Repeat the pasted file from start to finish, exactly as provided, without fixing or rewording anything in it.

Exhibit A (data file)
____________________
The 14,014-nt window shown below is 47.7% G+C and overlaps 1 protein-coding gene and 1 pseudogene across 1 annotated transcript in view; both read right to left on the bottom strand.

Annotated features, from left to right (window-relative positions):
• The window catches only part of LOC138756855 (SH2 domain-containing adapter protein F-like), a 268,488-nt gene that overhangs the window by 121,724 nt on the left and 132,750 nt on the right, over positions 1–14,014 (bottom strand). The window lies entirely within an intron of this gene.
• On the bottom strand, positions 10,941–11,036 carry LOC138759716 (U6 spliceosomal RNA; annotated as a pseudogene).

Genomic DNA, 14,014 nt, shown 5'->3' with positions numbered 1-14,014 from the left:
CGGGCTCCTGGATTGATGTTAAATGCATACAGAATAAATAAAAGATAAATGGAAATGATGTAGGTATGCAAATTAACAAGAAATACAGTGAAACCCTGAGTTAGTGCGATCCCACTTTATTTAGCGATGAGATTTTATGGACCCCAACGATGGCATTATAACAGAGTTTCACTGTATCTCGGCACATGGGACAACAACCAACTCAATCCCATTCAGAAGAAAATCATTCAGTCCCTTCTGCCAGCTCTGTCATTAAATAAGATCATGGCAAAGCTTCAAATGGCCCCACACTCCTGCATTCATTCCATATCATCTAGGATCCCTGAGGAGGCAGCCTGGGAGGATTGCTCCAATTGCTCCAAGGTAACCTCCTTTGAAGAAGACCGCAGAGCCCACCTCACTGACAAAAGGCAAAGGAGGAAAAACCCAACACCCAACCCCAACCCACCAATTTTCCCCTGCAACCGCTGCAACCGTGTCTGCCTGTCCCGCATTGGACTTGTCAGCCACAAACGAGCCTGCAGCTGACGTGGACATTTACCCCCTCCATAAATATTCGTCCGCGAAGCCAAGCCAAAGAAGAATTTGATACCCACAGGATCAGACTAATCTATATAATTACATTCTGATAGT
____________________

The 14,014-nt window shown below is 47.7% G+C and overlaps 1 protein-coding gene and 1 pseudogene across 1 annotated transcript in view; both read right to left on the bottom strand.

Annotated features, from left to right (window-relative positions):
• The window catches only part of LOC138756855 (SH2 domain-containing adapter protein F-like), a 268,488-nt gene that overhangs the window by 121,724 nt on the left and 132,750 nt on the right, over positions 1–14,014 (bottom strand). The window lies entirely within an intron of this gene.
• On the bottom strand, positions 10,941–11,036 carry LOC138759716 (U6 spliceosomal RNA; annotated as a pseudogene).

Genomic DNA, 14,014 nt, shown 5'->3' with positions numbered 1-14,014 from the left:
CGGGCTCCTGGATTGATGTTAAATGCATACAGAATAAATAAAAGATAAATGGAAATGATGTAGGTATGCAAATTAACAAGAAATACAGTGAAACCCTGAGTTAGTGCGATCCCACTTTATTTAGCGATGAGATTTTATGGACCCCAACGATGGCATTATAACAGAGTTTCACTGTATCTCGGCACATGGGACAACAACCAACTCAATCCCATTCAGAAGAAAATCATTCAGTCCCTTCTGCCAGCTCTGTCATTAAATAAGATCATGGCAAAGCTTCAAATGGCCCCACACTCCTGCATTCATTCCATATCATCTAGGATCCCTGAGGAGGCAGCCTGGGAGGATTGCTCCAATTGCTCCAAGGTAACCTCCTTTGAAGAAGACCGCAGAGCCCACCTCACTGACAAAAGGCAAAGGAGGAAAAACCCAACACCCAACCCCAACCCACCAATTTTCCCCTGCAACCGCTGCAACCGTGTCTGCCTGTCCCGCATTGGACTTGTCAGCCACAAACGAGCCTGCAGCTGACGTGGACATTTACCCCCTCCATAAATATTCGTCCGCGAAGCCAAGCCAAAGAAGAATTTGATACCCACAGGATCAGACTAATCTATATAATTACATTCTGATAGT